What was your biggest challenge in your job (or on a particular project) and how did you overcome/solve it?


One of the biggest challenges I’ve ever had was when I got furloughed last year because of COVID. Before that, I’d only ever had to look for a job, so it was a total gamechanger when I realized I had no control over when I could go back to it. At that time, I told myself it would be a good brain break; but after two or three months turned into six months, I was nearing a breaking point. I started to look into other jobs, but I didn’t want to derail the career plan I had mapped out in my head, so I was hoping and hoping I could return to work soon. As much as I loved being able to relax and watch limitless movies and binge TV, I would never want to experience that again. I was able to get through that time by doing lots of personal editing projects, learning to knit and play the ukulele, staying closely connected with family, and lots and lots and lots of puppy cuddles! Also special shout-out to my partner, Brad Rude, for being my rock every single day during such a hard time.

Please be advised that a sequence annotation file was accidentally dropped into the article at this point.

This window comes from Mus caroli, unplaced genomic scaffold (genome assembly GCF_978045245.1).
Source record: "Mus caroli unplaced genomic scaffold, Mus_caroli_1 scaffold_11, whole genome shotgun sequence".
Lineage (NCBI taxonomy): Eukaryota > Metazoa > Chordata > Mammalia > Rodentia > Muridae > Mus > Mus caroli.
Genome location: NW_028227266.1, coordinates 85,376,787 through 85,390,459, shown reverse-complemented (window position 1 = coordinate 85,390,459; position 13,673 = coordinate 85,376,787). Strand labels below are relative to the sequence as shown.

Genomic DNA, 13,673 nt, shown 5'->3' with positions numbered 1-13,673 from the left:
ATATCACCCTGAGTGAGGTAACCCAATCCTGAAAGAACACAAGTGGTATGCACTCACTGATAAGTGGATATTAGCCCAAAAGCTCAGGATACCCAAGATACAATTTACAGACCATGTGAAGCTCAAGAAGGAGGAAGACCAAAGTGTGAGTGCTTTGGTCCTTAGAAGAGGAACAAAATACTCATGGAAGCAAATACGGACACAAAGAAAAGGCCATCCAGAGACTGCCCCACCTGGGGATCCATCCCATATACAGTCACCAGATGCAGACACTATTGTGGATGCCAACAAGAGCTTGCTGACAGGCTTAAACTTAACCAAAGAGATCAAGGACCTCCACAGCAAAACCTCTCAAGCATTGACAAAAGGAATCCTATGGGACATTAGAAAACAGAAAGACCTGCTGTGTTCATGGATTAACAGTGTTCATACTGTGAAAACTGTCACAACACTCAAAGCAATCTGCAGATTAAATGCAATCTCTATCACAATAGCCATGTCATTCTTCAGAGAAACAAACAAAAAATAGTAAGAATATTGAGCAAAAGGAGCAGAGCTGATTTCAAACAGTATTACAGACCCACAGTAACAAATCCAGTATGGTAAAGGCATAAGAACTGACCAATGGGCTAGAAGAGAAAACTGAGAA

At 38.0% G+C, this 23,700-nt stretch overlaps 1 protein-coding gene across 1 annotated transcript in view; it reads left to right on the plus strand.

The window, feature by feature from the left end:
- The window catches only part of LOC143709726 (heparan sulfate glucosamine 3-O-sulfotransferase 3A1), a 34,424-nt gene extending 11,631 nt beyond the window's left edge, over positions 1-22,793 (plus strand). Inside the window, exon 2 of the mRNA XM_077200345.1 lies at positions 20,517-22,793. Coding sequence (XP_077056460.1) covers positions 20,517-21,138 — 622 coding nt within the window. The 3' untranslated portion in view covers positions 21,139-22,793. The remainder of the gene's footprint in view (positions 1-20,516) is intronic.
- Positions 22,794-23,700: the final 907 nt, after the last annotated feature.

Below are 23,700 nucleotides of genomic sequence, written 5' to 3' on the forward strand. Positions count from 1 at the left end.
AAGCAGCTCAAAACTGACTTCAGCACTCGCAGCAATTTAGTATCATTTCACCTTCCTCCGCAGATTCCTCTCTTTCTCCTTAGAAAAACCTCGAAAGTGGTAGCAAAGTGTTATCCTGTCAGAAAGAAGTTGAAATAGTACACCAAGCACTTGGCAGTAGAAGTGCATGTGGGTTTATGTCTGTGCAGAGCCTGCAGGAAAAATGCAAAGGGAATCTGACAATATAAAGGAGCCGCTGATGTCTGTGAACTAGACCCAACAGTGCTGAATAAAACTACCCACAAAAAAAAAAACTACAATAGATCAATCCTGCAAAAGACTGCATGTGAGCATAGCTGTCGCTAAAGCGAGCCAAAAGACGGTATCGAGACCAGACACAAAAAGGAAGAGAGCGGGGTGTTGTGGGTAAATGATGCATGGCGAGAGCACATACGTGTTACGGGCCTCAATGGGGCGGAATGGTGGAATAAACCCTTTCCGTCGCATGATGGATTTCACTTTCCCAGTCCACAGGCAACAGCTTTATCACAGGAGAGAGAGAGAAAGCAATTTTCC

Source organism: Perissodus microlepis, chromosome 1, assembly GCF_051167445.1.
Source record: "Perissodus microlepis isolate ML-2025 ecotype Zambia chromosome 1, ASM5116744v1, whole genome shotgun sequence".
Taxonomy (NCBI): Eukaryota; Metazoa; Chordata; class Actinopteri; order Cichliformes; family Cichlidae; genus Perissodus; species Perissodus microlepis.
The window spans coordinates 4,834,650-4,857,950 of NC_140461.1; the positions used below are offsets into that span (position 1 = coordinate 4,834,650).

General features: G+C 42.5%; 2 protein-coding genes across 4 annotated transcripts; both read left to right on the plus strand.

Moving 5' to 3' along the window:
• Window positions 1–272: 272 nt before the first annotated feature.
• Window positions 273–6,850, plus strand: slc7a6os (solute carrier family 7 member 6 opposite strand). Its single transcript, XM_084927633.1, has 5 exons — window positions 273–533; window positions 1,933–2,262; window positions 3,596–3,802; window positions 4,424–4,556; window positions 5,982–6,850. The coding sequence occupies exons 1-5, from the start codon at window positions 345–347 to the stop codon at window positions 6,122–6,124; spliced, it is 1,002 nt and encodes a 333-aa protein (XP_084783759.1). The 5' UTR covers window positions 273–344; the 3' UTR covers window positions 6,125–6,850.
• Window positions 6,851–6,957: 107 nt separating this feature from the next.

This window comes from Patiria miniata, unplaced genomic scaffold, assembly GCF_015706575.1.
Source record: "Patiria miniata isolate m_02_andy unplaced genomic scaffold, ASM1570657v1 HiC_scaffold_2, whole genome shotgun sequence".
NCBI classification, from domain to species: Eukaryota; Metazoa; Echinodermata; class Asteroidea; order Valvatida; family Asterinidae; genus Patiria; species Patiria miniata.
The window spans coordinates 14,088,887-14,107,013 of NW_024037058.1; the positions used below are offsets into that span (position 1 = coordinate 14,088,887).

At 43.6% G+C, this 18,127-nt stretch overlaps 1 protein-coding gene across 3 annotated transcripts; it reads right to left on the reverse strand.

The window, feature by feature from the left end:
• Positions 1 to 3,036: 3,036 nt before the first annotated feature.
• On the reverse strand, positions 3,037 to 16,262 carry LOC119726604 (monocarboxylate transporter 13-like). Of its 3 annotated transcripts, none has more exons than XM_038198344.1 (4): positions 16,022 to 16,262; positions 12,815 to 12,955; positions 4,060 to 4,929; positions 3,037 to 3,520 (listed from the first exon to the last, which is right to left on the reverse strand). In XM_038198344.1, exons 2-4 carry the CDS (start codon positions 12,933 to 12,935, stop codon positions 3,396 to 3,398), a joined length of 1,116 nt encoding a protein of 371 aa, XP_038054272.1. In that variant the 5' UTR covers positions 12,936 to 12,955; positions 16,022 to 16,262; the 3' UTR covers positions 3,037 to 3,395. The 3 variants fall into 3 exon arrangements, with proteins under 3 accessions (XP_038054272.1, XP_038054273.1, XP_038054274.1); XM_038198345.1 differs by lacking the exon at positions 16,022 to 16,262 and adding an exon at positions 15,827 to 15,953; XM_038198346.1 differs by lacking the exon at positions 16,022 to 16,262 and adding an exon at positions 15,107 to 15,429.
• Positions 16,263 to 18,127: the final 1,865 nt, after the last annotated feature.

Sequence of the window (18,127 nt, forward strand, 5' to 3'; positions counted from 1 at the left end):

What was the most fun you’ve had at work?


At Disney, we work hard and we play hard, so I’ve acquired a lot of fun memories and had amazing opportunities working on the lot. Just to name a few: volunteering at the Christopher Robin premiere and being able to see legendary Disney songwriter Richard Sherman; the awesome Halloween parties where high-level executives judged the costume contest; shadowing sound engineer Doc Kane (another legend!) on the ADR stage and watching a loop group perform; and calling out my co-workers on their Dad Jokes. But the most fun I’ve had at work is watching everyone’s inner kid come out during these fun events. I’ve learned that being able to let loose and have solid fun while still being respected for your hard work is a very important factor in career success and enjoyment.



Jobwise, what do you hope to be doing five years from now?


Even though COVID has taught me to focus more on the now, I guess that in five years, I hope I’ll be an assistant editor kicking ass in the industry and loving every second of it. But circumstances change so quickly, sometimes without choices or options, and staying adaptable and relevant might become more important than the master career plan I dreamed up during my college days. Actually, I’ve had to alter every step of my plan along the way, yet I’ve still ended up being exactly where I’ve dreamed of being. That just goes to show there’s truly no one way of making it—and also that I’ve been very fortunate.



What are your outside activities, hobbies, passions?